Jason Keller’s 11th-hour deal to drive for TriStar Motorsports in the NASCAR Nationwide Series could turn out to be a great thing.
Keller announced late last week he had agreed to drive for the team owned by Mark Smith, a noted engine builder and owner of Pro Motors Engines. Keller said his crew chief will be Bryan Berry, who had success with Brendan Gaughan in 2009.
"To be honest with you, I don’t know that I would do something like this unless I felt comfortable with someone," Keller said in a phone interview earlier this week. "And I’ve got a long-standing relationship with Mark Smith. That’s kind of the reason why I’m jumping as we’re all jumping. The road might be a little rough to start with. But the motors won’t be an issue. That’s piece of the puzzle we won’t have to worry about."
But Keller acknowledged that it will be an uphill climb. The team was still hiring crew members and trying to acquire cars, and the season is 10 days away. Plus, Smith formed a partnership with Front Row Motorsports to run the No. 34 Chevrolet driven by Tony Raines out of his shops in Denver, N.C., making it an all-out scramble to get ready for the season.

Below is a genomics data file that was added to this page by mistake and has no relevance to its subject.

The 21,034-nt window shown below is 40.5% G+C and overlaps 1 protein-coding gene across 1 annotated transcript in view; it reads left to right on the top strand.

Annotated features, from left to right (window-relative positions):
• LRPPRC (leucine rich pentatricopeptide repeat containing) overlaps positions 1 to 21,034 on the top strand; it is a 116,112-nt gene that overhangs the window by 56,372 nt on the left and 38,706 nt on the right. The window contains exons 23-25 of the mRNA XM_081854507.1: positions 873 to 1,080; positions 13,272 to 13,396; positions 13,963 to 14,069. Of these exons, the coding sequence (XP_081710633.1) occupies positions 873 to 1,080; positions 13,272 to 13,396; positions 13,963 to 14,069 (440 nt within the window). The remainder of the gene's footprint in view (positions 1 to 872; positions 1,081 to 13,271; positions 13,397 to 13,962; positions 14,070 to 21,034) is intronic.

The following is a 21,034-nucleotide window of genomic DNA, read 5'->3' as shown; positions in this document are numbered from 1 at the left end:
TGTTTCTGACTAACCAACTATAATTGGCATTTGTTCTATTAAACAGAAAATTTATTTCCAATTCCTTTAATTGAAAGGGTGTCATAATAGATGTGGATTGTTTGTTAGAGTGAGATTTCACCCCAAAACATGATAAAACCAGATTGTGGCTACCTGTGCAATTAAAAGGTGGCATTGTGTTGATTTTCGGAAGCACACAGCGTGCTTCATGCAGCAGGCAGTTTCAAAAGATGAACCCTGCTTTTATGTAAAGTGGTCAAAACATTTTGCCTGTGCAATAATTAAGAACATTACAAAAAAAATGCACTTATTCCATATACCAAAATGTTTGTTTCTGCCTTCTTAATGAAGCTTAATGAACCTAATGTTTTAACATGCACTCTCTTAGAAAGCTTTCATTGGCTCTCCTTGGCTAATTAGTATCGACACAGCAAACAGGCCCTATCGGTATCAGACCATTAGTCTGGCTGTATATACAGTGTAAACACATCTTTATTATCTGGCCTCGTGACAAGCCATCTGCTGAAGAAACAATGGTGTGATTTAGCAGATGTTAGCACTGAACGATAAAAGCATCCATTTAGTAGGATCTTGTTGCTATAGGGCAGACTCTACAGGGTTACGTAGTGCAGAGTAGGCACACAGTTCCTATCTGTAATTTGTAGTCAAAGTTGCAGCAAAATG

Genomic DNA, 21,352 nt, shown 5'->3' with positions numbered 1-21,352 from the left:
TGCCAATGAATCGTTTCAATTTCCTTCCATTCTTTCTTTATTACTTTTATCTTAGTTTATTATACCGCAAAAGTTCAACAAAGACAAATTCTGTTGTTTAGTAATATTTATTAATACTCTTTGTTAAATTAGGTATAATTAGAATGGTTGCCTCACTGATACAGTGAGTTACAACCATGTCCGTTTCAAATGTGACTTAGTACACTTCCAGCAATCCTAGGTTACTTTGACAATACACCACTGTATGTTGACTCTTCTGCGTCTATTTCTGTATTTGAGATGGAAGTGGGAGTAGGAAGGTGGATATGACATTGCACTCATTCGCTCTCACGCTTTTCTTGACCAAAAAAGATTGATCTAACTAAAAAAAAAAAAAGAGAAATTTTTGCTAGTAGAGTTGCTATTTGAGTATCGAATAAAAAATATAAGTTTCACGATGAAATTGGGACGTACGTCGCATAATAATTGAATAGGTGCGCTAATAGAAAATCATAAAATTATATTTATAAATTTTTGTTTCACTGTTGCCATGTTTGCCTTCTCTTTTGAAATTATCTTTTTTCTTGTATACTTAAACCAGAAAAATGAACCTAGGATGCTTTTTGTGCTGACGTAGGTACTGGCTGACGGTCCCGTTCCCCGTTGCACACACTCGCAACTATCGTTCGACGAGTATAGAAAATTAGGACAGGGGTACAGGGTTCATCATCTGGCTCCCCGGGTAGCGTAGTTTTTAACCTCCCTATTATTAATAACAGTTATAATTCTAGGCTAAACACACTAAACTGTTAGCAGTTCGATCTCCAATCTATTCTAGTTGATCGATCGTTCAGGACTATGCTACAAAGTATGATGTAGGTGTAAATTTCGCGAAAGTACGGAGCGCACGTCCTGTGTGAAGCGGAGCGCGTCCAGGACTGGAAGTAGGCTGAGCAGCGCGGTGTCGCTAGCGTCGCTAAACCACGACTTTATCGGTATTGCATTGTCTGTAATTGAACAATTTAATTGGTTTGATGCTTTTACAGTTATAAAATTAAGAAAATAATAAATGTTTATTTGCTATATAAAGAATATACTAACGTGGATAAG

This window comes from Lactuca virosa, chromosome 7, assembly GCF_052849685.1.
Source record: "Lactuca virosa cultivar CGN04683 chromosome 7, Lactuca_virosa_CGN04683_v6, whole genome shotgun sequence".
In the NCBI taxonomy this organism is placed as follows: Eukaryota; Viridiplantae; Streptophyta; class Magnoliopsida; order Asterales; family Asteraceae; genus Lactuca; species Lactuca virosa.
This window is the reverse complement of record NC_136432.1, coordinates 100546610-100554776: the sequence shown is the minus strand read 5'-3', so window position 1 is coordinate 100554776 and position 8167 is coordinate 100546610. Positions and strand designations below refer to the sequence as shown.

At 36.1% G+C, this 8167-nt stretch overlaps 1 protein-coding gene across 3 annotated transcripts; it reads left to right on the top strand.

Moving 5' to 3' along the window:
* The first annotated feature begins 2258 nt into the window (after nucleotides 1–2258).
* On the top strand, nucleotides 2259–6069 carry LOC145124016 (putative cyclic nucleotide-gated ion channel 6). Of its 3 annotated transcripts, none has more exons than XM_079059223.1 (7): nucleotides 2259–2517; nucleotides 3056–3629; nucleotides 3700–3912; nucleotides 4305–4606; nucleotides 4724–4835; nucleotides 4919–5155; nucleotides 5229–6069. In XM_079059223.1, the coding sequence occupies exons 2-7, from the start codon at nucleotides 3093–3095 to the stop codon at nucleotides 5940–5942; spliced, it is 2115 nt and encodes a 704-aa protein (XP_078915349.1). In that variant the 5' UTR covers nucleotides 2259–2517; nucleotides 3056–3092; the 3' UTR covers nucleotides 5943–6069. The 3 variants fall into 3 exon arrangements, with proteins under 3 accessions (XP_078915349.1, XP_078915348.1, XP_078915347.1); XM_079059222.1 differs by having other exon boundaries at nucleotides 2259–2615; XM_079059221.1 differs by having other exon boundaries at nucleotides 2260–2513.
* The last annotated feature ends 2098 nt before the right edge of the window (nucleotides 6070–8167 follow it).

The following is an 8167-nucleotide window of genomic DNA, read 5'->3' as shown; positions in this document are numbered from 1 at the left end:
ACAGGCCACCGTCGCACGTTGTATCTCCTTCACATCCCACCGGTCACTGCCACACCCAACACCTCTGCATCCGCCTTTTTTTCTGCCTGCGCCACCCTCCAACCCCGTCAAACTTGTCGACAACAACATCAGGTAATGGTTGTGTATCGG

"We’ve made an agreement to race as long as we can, really," Keller said. "I’m a little standoffish to make big predictions. That’s our intention. Our intentions are to get this thing in the top 30 in points and then evaluate from there, make sure we’ve got enough money to continue on all year long.
"I’m going into this thing with an open mind, for sure, and to make sure we evaluate on a month-by-month basis and see how it goes, make sure we’re financially stable to do it."
Keller said he originally was going to drive the No. 19 – Smith’s former number in the Cup series – but NASCAR told them another team has that number. Keller could end up in the No. 35, but there are plenty of other issues facing the team, for sure.
Keller will have to make the first five races of the season via qualifying because a deal to get points from another team likely won’t be made. Then again, getting to the race track will be the first priority.
"This is something that’s happened extremely quick," Keller said.
Still, with the right people and the right pieces, it could turn into a great move for Keller.